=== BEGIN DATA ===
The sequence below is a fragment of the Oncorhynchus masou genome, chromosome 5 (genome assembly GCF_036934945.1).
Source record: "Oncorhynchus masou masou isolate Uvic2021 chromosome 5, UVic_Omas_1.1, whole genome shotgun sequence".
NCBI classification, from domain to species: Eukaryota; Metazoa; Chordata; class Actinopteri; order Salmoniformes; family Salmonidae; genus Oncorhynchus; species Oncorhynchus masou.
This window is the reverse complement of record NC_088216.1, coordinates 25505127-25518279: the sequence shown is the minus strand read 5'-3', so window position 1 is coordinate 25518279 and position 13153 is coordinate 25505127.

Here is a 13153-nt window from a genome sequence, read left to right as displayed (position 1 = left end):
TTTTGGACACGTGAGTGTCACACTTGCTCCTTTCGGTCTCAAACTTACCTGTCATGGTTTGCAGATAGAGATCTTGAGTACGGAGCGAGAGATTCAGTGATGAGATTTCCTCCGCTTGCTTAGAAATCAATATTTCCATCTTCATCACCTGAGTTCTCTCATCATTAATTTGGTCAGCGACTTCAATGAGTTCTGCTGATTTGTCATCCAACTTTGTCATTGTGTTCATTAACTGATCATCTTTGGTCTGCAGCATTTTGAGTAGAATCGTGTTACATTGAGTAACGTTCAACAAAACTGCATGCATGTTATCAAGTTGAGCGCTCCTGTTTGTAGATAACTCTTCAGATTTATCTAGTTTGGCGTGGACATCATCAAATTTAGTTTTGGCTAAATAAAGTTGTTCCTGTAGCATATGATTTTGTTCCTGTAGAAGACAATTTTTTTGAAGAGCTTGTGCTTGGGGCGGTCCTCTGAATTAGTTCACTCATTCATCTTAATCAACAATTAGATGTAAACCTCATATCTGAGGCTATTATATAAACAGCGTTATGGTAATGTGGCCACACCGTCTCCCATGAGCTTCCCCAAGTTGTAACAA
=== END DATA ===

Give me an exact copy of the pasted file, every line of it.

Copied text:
The sequence below is a fragment of the Oncorhynchus masou genome, chromosome 5 (genome assembly GCF_036934945.1).
Source record: "Oncorhynchus masou masou isolate Uvic2021 chromosome 5, UVic_Omas_1.1, whole genome shotgun sequence".
NCBI classification, from domain to species: Eukaryota; Metazoa; Chordata; class Actinopteri; order Salmoniformes; family Salmonidae; genus Oncorhynchus; species Oncorhynchus masou.
This window is the reverse complement of record NC_088216.1, coordinates 25505127-25518279: the sequence shown is the minus strand read 5'-3', so window position 1 is coordinate 25518279 and position 13153 is coordinate 25505127.

Here is a 13153-nt window from a genome sequence, read left to right as displayed (position 1 = left end):
TTTTGGACACGTGAGTGTCACACTTGCTCCTTTCGGTCTCAAACTTACCTGTCATGGTTTGCAGATAGAGATCTTGAGTACGGAGCGAGAGATTCAGTGATGAGATTTCCTCCGCTTGCTTAGAAATCAATATTTCCATCTTCATCACCTGAGTTCTCTCATCATTAATTTGGTCAGCGACTTCAATGAGTTCTGCTGATTTGTCATCCAACTTTGTCATTGTGTTCATTAACTGATCATCTTTGGTCTGCAGCATTTTGAGTAGAATCGTGTTACATTGAGTAACGTTCAACAAAACTGCATGCATGTTATCAAGTTGAGCGCTCCTGTTTGTAGATAACTCTTCAGATTTATCTAGTTTGGCGTGGACATCATCAAATTTAGTTTTGGCTAAATAAAGTTGTTCCTGTAGCATATGATTTTGTTCCTGTAGAAGACAATTTTTTTGAAGAGCTTGTGCTTGGGGCGGTCCTCTGAATTAGTTCACTCATTCATCTTAATCAACAATTAGATGTAAACCTCATATCTGAGGCTATTATATAAACAGCGTTATGGTAATGTGGCCACACCGTCTCCCATGAGCTTCCCCAAGTTGTAACAA